Monday, February 11, 2019


Some of my earliest memories involve Dan Curtis's dreamy soap opera set in coastal Maine, Dark Shadows. Often as a boy, I would wander the deep woods across the road from the enchanted cottage where I grew up, imagining myself as a character in that haunted world. In a recurring dream, if the wind was blowing just right, I could see Collinwood, the sprawling manor house in the soap, through the trees. On many autumn days in my boyhood, riding the school bus along Range Road, I spied the old Searles Castle on the hill. It was Collinwood.

From an early age, the ABC soaps influenced my imagination and my life. Years later, it was shows like Loving, All My Children, One Life to Live, and General Hospital. In 1993, I found myself in New York City on the set of Loving, the guest of a friend who was hired for day player work. I wrote about the soaps for Topia and Soap Opera Update. When I began writing full-time, I'd camp in front of the TV with the daytime lineup playing, working on numerous projects. And when the majority of those classic soaps were cancelled, they haunted my dreams. In one such dream, I found myself on the set of a soap not unlike Loving in which the characters were protecting me from an evil that threatened the entire planet. The soap and my love for it held the key to stopping the evil. On a blustery October night in 2017, one of the gigantic pines that line my road crashed down, taking out the power. We were in the dark for four long, chilly days. During that time, I put pen to paper and belted out the completed first draft of "Hibernation", my novella based upon the dream. And I'm thrilled to report that it appears in the newest issue of Black Infinity, sharing space alongside work by such amazing writers as Lester Del Rey, Jack Williamson, John W. Campbell, and none other than Philip K. Dick.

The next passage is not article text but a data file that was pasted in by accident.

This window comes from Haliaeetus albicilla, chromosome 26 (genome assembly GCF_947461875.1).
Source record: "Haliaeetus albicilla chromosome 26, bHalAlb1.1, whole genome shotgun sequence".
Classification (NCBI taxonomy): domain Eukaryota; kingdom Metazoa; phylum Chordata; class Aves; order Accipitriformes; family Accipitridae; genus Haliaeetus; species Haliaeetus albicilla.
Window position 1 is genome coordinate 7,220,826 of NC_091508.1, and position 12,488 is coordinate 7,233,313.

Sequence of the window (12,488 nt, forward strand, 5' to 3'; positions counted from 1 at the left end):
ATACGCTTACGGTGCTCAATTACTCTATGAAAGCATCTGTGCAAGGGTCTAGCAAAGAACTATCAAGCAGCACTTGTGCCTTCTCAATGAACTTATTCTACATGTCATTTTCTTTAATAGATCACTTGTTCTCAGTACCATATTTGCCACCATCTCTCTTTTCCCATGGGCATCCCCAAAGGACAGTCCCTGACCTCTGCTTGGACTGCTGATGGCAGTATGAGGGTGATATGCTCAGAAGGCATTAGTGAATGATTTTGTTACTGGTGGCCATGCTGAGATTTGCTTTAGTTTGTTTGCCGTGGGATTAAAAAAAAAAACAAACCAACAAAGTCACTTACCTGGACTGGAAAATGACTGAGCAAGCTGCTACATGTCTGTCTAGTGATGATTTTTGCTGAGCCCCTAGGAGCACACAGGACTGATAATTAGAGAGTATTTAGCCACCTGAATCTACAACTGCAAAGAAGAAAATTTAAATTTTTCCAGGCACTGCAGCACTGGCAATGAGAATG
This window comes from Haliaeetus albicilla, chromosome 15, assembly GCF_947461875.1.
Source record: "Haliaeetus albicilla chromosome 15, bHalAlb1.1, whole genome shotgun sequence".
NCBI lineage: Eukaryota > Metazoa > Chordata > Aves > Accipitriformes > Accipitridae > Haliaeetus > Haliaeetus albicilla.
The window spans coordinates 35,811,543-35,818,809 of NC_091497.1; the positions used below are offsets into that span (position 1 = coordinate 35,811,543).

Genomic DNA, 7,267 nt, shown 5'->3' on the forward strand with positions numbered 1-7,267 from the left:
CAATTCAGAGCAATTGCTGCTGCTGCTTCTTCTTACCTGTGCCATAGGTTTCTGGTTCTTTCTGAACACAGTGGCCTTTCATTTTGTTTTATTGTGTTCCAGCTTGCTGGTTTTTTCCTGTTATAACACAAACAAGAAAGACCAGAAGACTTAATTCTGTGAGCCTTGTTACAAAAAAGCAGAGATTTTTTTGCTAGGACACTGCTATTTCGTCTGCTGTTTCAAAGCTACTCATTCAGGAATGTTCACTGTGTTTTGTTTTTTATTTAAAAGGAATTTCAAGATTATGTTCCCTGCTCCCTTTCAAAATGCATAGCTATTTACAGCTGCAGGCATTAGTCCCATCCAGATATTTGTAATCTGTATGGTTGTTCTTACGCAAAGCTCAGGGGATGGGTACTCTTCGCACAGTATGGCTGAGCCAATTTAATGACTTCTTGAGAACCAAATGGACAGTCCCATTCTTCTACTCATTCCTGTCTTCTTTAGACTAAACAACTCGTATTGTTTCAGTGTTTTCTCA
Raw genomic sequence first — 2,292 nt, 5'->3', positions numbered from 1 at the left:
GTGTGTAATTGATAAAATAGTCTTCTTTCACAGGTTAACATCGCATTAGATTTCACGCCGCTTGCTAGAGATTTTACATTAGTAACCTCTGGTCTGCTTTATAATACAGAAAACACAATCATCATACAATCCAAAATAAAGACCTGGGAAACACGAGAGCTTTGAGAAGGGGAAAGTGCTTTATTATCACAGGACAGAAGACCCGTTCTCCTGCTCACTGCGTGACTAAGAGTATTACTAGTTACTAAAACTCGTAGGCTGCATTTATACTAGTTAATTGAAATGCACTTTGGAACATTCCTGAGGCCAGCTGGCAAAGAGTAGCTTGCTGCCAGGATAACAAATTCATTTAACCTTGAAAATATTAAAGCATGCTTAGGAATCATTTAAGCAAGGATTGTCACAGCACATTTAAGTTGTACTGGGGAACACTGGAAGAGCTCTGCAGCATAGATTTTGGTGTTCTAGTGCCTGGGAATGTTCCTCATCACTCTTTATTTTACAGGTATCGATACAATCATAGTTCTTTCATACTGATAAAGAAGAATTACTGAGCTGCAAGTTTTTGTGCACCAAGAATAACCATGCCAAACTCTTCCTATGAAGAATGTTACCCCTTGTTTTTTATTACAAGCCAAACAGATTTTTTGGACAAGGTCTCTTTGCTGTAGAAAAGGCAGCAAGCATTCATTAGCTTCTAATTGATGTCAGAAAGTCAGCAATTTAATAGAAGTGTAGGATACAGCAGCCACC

It was my pleasure to talk soaps with publisher Tom English.

I grew up on soaps, first with Dark Shadows. I learned the importance of storytelling, cliffhangers, and characterization from the medium, which seems to be dead or at the least hooked up to life support. Do you think the daytime serial is still a valid form of storytelling, and why?